• Calvin Walton commented
    September 11, 2018 17:00

    This is a ok (not great) reason for blocking port 25, but you are also blocking ports 465 and 587 which are mail submission protocol, used for sending mail via an external authenticated mail server (e.g. gmail's SMTP server).

    Ideally, we'd be able to get a /64 for each droplet, which would solve this issue and also open up additional interesting uses for the ipv6 space. I'm pretty sure DO has more IPv6 /64 blocks than IPv4 addresses, and each instance already has an IPv4 address...

  • Pierre Abbat commented
    September 11, 2018 17:00

    Here's how I'd handle IPv6 addresses in a blacklist:
    * If the top half of the bottom half is all zero, it's probably fixed; block that IP address and no other.
    *If the middle 16 bits of the bottom half are fffe, the other 48 are a MAC address; block all addresses with the same bottom half, regardless of the top half.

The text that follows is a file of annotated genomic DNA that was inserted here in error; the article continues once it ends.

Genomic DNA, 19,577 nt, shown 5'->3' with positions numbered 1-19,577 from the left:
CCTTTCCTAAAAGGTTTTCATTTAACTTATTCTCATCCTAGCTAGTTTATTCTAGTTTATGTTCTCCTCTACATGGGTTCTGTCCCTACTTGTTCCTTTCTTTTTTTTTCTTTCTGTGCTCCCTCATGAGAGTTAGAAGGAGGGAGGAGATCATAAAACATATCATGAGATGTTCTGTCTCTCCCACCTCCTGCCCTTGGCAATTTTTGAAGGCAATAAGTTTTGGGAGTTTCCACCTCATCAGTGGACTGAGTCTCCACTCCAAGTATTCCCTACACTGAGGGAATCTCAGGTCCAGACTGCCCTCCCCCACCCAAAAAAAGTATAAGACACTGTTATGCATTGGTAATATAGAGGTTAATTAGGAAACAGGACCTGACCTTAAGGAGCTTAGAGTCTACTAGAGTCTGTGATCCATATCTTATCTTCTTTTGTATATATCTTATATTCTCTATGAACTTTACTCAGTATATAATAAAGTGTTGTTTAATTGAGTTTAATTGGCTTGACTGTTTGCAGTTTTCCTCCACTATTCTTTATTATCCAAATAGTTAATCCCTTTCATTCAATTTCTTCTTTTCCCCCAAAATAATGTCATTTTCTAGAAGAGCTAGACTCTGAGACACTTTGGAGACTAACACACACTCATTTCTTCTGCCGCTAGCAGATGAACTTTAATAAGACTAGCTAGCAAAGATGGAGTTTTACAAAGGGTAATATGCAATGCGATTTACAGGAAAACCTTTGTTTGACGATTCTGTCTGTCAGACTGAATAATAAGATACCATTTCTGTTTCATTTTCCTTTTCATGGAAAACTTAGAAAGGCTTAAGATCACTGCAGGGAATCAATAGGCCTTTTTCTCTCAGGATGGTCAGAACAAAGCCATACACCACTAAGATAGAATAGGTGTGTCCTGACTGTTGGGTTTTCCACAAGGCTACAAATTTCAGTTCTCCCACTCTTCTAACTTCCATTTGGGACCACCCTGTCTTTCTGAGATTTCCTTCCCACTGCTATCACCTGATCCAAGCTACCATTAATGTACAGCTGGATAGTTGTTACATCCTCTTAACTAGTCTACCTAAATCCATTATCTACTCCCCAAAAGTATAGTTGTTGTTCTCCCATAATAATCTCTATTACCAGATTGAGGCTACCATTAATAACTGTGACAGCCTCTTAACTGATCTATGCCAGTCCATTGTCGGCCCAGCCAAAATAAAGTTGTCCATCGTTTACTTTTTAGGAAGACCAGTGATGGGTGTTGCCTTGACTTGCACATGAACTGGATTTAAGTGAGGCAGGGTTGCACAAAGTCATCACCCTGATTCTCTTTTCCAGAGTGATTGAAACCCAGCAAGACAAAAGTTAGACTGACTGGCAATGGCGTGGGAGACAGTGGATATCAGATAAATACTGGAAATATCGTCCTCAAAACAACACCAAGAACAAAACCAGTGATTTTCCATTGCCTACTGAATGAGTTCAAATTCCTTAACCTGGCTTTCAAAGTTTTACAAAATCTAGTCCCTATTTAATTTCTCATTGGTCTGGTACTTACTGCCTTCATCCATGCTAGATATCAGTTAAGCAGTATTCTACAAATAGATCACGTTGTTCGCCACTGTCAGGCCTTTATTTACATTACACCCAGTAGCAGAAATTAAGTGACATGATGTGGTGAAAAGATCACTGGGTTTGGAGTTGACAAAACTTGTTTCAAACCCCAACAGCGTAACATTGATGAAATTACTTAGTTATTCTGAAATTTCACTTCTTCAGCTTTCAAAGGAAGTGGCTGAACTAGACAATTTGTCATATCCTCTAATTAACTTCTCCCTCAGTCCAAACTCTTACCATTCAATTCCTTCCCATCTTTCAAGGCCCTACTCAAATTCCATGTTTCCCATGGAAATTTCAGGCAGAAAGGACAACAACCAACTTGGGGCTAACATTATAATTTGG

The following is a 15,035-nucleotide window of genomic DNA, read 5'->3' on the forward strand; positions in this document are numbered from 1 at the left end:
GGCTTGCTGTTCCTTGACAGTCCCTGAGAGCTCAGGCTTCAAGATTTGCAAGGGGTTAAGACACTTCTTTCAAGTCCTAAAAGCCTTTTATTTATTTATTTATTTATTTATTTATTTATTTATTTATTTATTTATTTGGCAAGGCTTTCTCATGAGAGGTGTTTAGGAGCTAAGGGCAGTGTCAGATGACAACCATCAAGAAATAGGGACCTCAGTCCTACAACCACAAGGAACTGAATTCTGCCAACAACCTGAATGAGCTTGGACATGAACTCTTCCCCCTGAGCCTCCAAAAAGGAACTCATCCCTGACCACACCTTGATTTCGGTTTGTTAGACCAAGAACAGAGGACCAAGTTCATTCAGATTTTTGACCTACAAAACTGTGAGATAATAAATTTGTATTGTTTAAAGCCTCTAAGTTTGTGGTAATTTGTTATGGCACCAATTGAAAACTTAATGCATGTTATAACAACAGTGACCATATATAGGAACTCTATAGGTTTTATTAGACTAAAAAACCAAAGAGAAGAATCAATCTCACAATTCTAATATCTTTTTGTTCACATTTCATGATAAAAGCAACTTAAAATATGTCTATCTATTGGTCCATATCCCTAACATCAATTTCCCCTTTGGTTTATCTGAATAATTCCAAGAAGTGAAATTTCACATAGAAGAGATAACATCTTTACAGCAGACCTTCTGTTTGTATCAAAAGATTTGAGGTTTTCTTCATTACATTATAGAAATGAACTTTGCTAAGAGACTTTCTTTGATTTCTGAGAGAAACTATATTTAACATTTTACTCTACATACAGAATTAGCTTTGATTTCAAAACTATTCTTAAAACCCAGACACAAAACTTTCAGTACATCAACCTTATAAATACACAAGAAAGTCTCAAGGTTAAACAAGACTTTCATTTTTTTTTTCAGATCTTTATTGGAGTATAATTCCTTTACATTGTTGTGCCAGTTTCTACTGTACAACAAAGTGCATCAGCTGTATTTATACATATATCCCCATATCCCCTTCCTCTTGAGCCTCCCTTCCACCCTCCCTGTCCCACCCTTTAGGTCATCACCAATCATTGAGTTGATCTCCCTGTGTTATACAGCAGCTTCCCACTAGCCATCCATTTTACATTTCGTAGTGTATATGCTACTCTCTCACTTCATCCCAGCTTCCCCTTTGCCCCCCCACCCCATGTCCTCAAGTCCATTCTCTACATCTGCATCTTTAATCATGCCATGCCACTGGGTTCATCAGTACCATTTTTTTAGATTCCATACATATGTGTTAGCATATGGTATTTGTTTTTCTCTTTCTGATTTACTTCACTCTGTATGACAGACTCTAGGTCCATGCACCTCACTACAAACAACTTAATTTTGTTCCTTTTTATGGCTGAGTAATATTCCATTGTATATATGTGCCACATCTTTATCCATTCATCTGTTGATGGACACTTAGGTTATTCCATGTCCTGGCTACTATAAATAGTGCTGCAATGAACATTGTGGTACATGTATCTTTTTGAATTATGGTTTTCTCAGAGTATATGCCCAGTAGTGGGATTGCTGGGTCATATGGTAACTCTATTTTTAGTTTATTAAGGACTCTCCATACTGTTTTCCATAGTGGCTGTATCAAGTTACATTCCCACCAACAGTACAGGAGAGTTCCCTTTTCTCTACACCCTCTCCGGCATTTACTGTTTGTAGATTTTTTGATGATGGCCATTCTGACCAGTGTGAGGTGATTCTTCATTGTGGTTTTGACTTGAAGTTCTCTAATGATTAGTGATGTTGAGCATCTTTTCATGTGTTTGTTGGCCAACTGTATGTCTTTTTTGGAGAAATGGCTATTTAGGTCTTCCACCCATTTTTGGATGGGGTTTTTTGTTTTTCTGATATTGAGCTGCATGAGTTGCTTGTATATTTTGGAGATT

*If neither of the above is true, the address is probably randomly generated; block all addresses with the same top half (the /64) except those that match the first two categories.

    That said, I know a fixed IP address whose top half of bottom half is 1:0, not 0:0.

  • Jeremy McMillan commented
    September 11, 2018 17:00

    If you really wanted to control outbound SMTP, provide a metered usage MTA with reasonable (almost free) pricing for reasonable interactive email traffic, and a parabolic function to make legitimate heavy email users pay for the infrastructure and spammers not even bother.

  • Jeremy McMillan commented
    September 11, 2018 17:00

    Maybe the IPv6 allocation should be /64 at a minimum? That's what the rest of the Internet is doing.

  • Boris commented
    September 11, 2018 17:00

    On Digital Ocean droplets everything is working over IPv6 but SMTP. Why are you blocking outgoing SMTP connections over IPv6? IPv4 works, IPv6 ssh/http/ftp/whatever works, but not SMTP. Why?

  • Phillip Smith commented
    September 11, 2018 17:00

    Then allocate a /64 to each droplet as per this request [1] and allow SMTP from that /64?

    There are IPv4 RBL's that will blacklist entire /24's so I'm not sure how this is different.

    How about blocking it by default to prevent compromised hosts sending spam, but allow users who genuinely need it to allow it?


  • Vladimir commented
    October 18, 2018 19:16

    Allocate /64 to each VM, problem solved.